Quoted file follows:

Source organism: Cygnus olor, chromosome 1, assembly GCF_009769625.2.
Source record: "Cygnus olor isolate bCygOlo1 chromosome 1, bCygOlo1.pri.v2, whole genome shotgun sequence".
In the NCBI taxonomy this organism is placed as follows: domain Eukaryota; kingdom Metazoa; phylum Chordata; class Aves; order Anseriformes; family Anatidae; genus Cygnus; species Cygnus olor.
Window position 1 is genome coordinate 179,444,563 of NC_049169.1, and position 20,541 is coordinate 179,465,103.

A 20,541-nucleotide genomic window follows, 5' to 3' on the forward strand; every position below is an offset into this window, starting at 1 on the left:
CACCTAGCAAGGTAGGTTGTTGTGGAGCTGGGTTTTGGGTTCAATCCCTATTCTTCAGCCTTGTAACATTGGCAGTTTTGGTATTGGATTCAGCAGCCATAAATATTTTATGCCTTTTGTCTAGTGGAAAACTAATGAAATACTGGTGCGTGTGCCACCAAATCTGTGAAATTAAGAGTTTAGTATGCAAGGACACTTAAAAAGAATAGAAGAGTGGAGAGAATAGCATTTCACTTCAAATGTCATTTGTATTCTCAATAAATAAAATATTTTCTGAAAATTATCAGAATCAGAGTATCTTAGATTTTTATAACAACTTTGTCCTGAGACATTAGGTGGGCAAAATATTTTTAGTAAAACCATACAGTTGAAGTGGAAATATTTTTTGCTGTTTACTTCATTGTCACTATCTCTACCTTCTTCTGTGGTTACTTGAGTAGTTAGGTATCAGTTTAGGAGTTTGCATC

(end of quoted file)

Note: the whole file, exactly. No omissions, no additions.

Source organism: Cygnus olor, chromosome 1, assembly GCF_009769625.2.
Source record: "Cygnus olor isolate bCygOlo1 chromosome 1, bCygOlo1.pri.v2, whole genome shotgun sequence".
In the NCBI taxonomy this organism is placed as follows: domain Eukaryota; kingdom Metazoa; phylum Chordata; class Aves; order Anseriformes; family Anatidae; genus Cygnus; species Cygnus olor.
Window position 1 is genome coordinate 179,444,563 of NC_049169.1, and position 20,541 is coordinate 179,465,103.

A 20,541-nucleotide genomic window follows, 5' to 3' on the forward strand; every position below is an offset into this window, starting at 1 on the left:
CACCTAGCAAGGTAGGTTGTTGTGGAGCTGGGTTTTGGGTTCAATCCCTATTCTTCAGCCTTGTAACATTGGCAGTTTTGGTATTGGATTCAGCAGCCATAAATATTTTATGCCTTTTGTCTAGTGGAAAACTAATGAAATACTGGTGCGTGTGCCACCAAATCTGTGAAATTAAGAGTTTAGTATGCAAGGACACTTAAAAAGAATAGAAGAGTGGAGAGAATAGCATTTCACTTCAAATGTCATTTGTATTCTCAATAAATAAAATATTTTCTGAAAATTATCAGAATCAGAGTATCTTAGATTTTTATAACAACTTTGTCCTGAGACATTAGGTGGGCAAAATATTTTTAGTAAAACCATACAGTTGAAGTGGAAATATTTTTTGCTGTTTACTTCATTGTCACTATCTCTACCTTCTTCTGTGGTTACTTGAGTAGTTAGGTATCAGTTTAGGAGTTTGCATC